> > Does not being able to fingerprint the key exchange matter?
you bet it matters. since (as I take it, still haven't done direct
investigation) all traffic, including routing info and such, gets encrypted,
the key exchange may be the only hook for fingerprinting WASTE traffic. That
is to say that I'm not surprised if special care was put in making this
traffic at least very difficult to fingerprint.
> > Can anyone think of any more ?
like someone already pointed out in the list, limiting allowed outgoing
traffic along with the use of application proxies greatly limits the ability
to use these kind of applications. the app proxies can be fooled with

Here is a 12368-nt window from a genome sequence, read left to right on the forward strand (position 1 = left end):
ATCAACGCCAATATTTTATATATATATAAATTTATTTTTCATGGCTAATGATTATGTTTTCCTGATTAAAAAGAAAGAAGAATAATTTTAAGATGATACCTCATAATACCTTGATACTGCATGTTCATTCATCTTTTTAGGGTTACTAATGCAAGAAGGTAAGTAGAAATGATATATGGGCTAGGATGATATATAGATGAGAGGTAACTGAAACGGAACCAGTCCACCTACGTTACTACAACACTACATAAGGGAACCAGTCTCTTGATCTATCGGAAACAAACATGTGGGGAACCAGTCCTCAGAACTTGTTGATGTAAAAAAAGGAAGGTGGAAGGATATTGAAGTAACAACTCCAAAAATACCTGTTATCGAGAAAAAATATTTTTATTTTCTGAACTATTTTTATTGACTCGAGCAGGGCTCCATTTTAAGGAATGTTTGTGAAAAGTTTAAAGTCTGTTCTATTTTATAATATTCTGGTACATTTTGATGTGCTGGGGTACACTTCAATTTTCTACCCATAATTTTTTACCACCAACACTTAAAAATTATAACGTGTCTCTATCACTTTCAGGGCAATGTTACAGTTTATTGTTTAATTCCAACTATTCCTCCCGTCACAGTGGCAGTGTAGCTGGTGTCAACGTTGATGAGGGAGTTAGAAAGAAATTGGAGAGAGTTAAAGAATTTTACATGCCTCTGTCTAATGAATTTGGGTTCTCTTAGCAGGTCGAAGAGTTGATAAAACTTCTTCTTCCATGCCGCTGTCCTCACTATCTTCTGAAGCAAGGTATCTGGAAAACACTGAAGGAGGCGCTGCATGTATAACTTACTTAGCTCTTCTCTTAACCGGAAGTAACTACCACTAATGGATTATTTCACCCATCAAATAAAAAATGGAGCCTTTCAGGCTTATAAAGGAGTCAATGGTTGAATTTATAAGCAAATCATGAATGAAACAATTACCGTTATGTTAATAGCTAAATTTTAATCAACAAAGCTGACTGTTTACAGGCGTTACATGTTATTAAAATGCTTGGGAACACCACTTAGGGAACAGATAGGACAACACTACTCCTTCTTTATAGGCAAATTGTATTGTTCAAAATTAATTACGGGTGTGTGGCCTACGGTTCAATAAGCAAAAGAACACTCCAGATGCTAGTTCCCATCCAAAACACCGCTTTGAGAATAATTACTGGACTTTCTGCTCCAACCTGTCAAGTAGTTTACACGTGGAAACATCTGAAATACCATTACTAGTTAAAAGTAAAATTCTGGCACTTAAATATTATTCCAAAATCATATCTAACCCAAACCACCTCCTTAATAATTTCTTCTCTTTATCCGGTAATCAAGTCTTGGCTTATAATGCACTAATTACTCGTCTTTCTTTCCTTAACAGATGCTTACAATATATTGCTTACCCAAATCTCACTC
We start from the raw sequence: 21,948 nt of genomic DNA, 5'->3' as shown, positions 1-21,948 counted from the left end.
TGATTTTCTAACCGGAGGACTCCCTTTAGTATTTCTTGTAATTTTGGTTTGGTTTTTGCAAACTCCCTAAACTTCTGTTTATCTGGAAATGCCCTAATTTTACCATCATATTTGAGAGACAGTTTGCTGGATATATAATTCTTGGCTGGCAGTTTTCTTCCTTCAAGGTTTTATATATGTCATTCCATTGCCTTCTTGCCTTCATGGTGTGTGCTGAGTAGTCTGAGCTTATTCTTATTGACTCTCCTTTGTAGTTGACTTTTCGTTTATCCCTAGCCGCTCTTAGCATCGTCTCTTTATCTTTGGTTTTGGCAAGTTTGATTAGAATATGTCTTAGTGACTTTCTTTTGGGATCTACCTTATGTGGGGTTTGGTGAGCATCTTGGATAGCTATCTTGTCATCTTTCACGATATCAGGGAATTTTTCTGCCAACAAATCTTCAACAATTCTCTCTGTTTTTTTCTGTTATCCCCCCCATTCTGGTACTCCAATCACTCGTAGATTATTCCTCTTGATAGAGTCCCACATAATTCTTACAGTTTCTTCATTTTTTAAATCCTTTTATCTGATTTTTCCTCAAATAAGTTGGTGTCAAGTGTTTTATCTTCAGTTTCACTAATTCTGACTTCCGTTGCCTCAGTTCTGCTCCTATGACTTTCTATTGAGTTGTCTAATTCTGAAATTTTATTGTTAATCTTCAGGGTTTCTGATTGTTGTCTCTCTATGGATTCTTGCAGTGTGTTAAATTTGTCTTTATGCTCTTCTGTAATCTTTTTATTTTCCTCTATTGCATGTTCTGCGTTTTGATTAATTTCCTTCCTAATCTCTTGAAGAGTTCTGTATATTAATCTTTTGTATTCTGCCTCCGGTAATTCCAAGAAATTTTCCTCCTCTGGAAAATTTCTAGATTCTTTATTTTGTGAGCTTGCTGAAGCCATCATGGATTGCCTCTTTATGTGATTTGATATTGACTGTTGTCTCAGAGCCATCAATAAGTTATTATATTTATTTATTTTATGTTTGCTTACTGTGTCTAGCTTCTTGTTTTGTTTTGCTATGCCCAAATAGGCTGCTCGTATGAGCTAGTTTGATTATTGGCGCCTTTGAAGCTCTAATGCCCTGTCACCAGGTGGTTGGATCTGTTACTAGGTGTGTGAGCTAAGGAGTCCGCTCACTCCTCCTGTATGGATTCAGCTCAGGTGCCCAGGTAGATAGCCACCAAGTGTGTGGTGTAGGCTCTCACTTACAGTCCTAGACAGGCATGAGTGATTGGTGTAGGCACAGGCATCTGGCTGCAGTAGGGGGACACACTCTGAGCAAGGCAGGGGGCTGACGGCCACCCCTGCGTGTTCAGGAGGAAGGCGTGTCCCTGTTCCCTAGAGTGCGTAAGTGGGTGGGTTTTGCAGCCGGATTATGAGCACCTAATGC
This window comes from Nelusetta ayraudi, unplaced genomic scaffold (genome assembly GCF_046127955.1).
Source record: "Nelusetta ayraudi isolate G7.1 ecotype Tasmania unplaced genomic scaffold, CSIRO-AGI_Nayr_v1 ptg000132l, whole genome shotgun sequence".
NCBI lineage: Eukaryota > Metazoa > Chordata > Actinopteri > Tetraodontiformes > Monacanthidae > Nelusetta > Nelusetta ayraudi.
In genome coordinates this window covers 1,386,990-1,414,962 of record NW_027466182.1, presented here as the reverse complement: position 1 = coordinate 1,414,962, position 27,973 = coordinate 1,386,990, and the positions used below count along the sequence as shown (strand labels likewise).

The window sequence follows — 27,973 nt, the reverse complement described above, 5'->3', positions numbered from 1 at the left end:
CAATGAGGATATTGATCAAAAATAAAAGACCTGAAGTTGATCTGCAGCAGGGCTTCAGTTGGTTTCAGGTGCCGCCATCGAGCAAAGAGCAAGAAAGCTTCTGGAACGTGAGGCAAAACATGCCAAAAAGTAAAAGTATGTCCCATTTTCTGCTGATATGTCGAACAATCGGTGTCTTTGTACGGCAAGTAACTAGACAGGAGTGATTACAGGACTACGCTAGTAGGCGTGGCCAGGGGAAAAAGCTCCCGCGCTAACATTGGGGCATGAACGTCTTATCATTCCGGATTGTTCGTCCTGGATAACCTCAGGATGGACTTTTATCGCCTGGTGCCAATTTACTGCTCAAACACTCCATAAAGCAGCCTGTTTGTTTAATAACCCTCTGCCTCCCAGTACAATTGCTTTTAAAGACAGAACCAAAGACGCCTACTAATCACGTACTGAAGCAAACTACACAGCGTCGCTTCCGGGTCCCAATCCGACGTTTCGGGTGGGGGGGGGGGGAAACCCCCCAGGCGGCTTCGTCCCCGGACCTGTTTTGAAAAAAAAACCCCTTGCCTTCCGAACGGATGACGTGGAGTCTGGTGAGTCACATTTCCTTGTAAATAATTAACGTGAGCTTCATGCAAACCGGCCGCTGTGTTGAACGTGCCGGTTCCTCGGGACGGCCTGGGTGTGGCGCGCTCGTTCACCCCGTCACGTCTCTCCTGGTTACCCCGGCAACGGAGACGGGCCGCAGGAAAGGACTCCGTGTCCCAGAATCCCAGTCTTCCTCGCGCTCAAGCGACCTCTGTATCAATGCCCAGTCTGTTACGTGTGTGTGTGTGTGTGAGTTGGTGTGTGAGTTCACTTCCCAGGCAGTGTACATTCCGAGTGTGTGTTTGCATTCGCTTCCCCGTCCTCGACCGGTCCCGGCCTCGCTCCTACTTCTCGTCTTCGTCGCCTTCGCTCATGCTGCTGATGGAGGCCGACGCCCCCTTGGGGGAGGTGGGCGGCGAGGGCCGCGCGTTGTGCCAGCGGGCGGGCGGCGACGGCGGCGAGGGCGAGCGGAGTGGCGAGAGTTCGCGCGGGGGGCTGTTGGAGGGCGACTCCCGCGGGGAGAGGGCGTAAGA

protocol tunneling a-la Corkscrew or others, still as someone said here, but
with cost and difficulties, and given that the proxies are not content-aware
(or not enough, I mean).
> Well.. You see, you actually *can* block Kazaa, it jsut takes technology.
> Since Kazaa is all unencrypted, you can use a sniffing host (I believe
> there is ap lugin for the Snort IDS)
> To my knowledge, not many ISP's even use
> something like this for Kazaa because it takes money..
moreover, actively blocking traffic always leaves you with the problem of
false positives, i.e. erroneously blocking legitimate traffic.
> I think the bandwidth
> usage and capping is probably less than the cost of implementing such an